, Volume 90, Number 1

Margaret MacMillan

The outbreak of the First World War remains a great historical puzzle and a source of concern, for if we do not understand how it came about we run the risk of stumbling into a similar catastrophe.

This article draws parallels between the world of 1914 and the present. It starts with comfortable assumptions made by so many, then and now, that a major conflict was impossible or improbable and then looks at the paradox that globalization not only made the world more interdependent and linked, but also fostered intense local and national identities. It suggests factors that propelled Europe to war in 1914, including national rivalries, imperialism, the arms race and a shifting power balance between rising and declining powers, as well as ideologies and assumptions such as Social Darwinism and militarism, and points out that similar forces and ideas are present today.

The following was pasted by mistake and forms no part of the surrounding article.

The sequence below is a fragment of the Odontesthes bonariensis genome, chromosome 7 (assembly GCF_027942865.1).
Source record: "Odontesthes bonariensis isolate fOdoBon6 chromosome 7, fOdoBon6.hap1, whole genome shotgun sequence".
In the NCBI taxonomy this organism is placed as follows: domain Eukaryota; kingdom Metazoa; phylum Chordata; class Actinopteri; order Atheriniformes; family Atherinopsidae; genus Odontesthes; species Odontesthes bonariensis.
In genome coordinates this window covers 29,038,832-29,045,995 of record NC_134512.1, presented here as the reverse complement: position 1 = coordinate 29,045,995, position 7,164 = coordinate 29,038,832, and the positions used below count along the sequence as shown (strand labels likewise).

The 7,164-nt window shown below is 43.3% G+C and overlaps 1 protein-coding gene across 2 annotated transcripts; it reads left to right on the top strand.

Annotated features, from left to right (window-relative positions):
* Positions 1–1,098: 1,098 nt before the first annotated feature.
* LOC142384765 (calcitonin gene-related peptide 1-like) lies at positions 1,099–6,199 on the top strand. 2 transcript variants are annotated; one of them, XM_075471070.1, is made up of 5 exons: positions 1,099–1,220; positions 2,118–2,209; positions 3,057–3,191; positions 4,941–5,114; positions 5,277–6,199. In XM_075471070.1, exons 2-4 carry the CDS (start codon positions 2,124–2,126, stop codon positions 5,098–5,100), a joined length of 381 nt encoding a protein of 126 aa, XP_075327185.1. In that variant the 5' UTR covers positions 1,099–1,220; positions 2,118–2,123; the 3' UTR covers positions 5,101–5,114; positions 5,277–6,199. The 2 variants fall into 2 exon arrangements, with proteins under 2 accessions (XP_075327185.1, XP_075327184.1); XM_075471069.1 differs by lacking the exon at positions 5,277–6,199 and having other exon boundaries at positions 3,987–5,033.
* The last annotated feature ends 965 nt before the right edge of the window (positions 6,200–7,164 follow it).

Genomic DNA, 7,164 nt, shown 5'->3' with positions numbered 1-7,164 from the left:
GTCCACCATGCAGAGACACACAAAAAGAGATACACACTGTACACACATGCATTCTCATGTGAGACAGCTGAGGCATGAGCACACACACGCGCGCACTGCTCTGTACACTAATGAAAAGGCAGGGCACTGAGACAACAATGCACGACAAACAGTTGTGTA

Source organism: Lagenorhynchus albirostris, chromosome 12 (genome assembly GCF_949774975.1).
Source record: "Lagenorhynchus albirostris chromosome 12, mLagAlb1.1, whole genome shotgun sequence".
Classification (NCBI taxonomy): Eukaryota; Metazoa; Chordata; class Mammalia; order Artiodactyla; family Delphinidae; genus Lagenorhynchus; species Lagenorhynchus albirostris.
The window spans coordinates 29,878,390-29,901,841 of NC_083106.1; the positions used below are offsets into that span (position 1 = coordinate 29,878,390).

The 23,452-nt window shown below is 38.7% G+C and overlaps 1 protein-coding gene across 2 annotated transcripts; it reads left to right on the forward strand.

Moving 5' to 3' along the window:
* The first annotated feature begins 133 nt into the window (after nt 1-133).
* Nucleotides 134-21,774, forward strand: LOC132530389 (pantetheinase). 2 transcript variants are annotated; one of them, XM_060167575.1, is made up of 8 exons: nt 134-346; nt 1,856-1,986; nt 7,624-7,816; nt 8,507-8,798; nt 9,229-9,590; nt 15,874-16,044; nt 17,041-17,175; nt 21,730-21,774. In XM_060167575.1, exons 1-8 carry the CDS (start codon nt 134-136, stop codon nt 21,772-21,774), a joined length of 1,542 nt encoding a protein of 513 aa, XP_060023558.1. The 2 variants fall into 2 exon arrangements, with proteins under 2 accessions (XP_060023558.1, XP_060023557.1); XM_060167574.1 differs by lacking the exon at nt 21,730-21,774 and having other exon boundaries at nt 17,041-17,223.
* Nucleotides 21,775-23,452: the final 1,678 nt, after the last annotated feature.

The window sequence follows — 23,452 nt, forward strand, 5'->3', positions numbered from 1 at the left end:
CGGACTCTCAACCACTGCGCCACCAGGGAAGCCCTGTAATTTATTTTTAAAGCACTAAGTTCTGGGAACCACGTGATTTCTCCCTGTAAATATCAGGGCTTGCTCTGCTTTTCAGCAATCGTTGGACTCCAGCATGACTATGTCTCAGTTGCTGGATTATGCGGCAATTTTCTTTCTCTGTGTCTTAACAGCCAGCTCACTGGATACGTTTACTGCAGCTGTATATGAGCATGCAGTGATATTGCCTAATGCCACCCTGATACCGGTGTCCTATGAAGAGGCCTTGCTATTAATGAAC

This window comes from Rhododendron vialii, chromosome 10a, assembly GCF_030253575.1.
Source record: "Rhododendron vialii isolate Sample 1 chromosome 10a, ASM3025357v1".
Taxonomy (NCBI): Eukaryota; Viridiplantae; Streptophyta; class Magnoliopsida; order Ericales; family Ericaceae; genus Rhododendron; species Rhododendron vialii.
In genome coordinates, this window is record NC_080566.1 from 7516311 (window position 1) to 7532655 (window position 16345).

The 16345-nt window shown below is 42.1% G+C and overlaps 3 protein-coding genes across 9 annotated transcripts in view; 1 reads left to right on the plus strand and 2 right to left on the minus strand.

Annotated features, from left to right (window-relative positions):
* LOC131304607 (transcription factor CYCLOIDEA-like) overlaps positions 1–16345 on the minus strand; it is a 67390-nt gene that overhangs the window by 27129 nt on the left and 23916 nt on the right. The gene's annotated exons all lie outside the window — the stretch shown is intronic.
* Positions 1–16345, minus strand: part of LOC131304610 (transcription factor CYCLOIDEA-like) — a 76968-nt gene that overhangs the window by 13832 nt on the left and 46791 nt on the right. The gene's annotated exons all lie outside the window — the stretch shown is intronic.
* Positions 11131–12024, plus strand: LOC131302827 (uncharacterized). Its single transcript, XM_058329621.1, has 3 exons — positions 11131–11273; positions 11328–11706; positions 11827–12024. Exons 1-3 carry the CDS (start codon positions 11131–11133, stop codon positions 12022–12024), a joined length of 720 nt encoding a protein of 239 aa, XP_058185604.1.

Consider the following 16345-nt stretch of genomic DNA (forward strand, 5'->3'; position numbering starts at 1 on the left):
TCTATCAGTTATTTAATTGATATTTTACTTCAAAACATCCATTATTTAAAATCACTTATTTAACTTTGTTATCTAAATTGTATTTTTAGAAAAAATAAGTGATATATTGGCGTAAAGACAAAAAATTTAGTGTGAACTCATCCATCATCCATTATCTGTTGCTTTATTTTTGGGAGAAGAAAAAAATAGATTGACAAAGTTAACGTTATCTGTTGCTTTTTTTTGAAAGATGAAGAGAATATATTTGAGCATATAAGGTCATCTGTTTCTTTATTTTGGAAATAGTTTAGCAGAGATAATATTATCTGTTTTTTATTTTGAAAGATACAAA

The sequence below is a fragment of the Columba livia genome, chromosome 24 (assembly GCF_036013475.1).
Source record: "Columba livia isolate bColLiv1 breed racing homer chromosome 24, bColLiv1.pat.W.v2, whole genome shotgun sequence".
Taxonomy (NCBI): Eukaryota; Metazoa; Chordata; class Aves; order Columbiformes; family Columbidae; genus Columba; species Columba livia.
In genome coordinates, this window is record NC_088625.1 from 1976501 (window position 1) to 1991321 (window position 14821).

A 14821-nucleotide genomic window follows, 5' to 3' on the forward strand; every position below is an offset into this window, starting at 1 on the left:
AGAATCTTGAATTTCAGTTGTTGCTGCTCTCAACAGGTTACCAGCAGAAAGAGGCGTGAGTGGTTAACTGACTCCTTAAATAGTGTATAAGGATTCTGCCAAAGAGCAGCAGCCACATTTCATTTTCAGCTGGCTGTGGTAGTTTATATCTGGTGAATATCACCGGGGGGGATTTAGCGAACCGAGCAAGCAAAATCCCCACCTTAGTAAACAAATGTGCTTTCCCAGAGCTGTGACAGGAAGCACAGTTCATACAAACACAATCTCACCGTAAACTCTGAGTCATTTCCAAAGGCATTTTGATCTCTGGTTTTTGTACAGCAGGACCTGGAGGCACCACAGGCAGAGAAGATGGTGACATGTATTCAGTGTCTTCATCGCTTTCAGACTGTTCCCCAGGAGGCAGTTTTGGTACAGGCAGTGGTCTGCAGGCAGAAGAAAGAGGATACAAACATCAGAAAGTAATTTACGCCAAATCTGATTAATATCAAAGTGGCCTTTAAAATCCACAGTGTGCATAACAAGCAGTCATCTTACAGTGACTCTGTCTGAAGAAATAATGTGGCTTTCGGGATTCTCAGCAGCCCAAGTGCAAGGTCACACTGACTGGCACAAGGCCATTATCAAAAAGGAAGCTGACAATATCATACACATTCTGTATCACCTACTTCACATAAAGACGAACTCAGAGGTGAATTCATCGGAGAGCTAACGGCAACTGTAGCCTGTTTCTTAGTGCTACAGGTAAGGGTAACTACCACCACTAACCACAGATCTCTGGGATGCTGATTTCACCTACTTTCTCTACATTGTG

The article also stresses the dangerous complacency that can arise as a result of decision-makers having successfully dealt with a series of crises. European decision-makers also assumed that they could successfully use war as an instrument of policy and largely ignored or explained away the mounting evidence that the advantage in conflict was swinging to the defence. Again, as the author points out, there are disquieting parallels with the present.

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